Wednesday, March 2, 2011
Review--"Sky Dreaming" by Gary Cummiskey
It isn’t often that I am taken by surprise with a chap in the small press…especially one that I didn’t seek out myself. Subhankar Das, editor of Graffiti Kolkata, recently sent me Gary Cummiskey’s “Sky Dreaming”. I had never heard of Gary prior to this and I set to reading it short bursts rather than put it on the pile to read which is ever growing.
“Sky Dreaming” is a healthy mix of touching observations scattered between prose poem pieces that leaving you wonder exactly where you have been, or maybe better, where the author has been. They aren’t so bizarre you cannot relate, yet they make you feel like an uncomfortable watcher. The poems that grab the most are sparse of word, but heaving on feeling and meaning.
The opening poem “Immortal” sets you up for the entire collection, as an opening poem should, by gripping you with a sense of infinity and finality at the same time:
“Last night, feeling suicidal,
I leapt over the balcony
and landed flat on my back
in the garden below.
Lying there, I looked up
at the sky and saw how empty
it was, apart from a few
Now I know I am immortal.”
Gary touches on other subjects like the juxtaposition of science and religion in poems “Animals” and “I telephoned God”. He explores a visceral strangeness in “Alien” and the ragged endings to an old nurse in “Moon woman”:
“She has thin, pointed breasts and a rose in her hair, as the crescent
moon slides into her mouth like a hard cock.”
Cummiskey dabbles in his own brand of love and sexuality in poems like “Afterwards”, “Intimate Lives”, and “You Lead Me”. This last poem feels like an enticement to a lover….a calling to bring them back by telling them all that they have given or shown him:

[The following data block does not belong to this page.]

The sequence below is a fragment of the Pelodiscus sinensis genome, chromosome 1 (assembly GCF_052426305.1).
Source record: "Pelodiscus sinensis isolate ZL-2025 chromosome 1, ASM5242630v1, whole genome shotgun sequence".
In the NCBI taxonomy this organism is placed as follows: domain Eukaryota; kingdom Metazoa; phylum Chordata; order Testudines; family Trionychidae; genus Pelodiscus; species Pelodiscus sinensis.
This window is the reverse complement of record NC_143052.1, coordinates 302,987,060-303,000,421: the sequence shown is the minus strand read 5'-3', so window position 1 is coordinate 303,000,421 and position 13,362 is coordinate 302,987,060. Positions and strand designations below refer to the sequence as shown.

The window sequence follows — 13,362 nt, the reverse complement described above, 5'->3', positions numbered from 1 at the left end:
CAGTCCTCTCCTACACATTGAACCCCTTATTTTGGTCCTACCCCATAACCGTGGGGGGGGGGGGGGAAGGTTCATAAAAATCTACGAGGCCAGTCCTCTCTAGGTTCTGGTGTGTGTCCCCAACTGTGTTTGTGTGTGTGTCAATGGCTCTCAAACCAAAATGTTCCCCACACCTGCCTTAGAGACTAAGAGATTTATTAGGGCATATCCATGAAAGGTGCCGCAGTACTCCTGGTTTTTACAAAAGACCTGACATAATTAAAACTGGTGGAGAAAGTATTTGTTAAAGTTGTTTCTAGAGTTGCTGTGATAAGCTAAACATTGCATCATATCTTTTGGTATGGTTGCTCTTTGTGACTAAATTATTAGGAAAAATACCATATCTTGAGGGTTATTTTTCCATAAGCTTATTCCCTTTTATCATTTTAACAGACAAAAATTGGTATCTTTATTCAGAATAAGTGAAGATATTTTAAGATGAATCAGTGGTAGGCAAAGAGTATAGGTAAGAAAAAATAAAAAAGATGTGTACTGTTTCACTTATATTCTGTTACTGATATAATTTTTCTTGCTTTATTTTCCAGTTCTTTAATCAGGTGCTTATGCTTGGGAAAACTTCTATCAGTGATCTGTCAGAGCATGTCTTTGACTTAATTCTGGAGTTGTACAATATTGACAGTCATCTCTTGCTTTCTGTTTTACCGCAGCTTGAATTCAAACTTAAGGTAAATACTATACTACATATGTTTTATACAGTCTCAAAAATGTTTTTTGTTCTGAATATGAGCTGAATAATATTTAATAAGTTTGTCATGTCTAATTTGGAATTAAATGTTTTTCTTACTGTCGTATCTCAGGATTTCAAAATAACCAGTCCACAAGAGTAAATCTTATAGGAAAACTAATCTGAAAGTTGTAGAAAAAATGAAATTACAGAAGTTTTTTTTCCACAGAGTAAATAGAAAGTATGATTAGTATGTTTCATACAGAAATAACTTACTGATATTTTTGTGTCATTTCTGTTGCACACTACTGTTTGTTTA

“You lead me
Through letters smeared with caresses and sperm
Through the music of lonely politicians’ pipes
Through a landscape where you and I are alone
I want you to touch me
I want you to feel me.”
If bizarre and surreal are your cups of tea, then be sure to check out the poems “Alien”, “Summoned”, “A day at the races”, “Meat” and “In chains”. Gary Cummiskey also makes comment on the life of African-American Beat Poet Bob Kaufman in the poems “Between floors” and “Sinclair and the Great Dane”.
The poem that touched me the most and really drew me in was a prose poem entitled “Takeover” and it was one of those works that makes you sad and frightened and angry at the same time…the emotions swirled together in a subversive way that leaves you unsure of how we survive the disparity of our humanity. “Takeover”:
“Five years old. The parents take him to the hospital. He doesn’t
know what hospital is. The parents leave. He watches a child in
another ward get an injection in the head. Both scream simultaneously.
A nurse calms the new arrival and gives him ice cream
and comics. The next morning they take him to the operating
theatre. He wakes up sick, without tonsils. There’s blue vomit in
the basin. The parents are not around. Something else has taken over.”
This collection of poems, “Sky Dreaming” by Gary Cummiskey”, has a little bit of everything for whatever your tastes. You can purchase this from Graffiti Kolkata which is based out of India. Check out this title and others at: www.graffiti-kolkata-chaps.blogspot.com
Take a leap on this one. You won’t be sorry.
Review by Aleathia Drehmer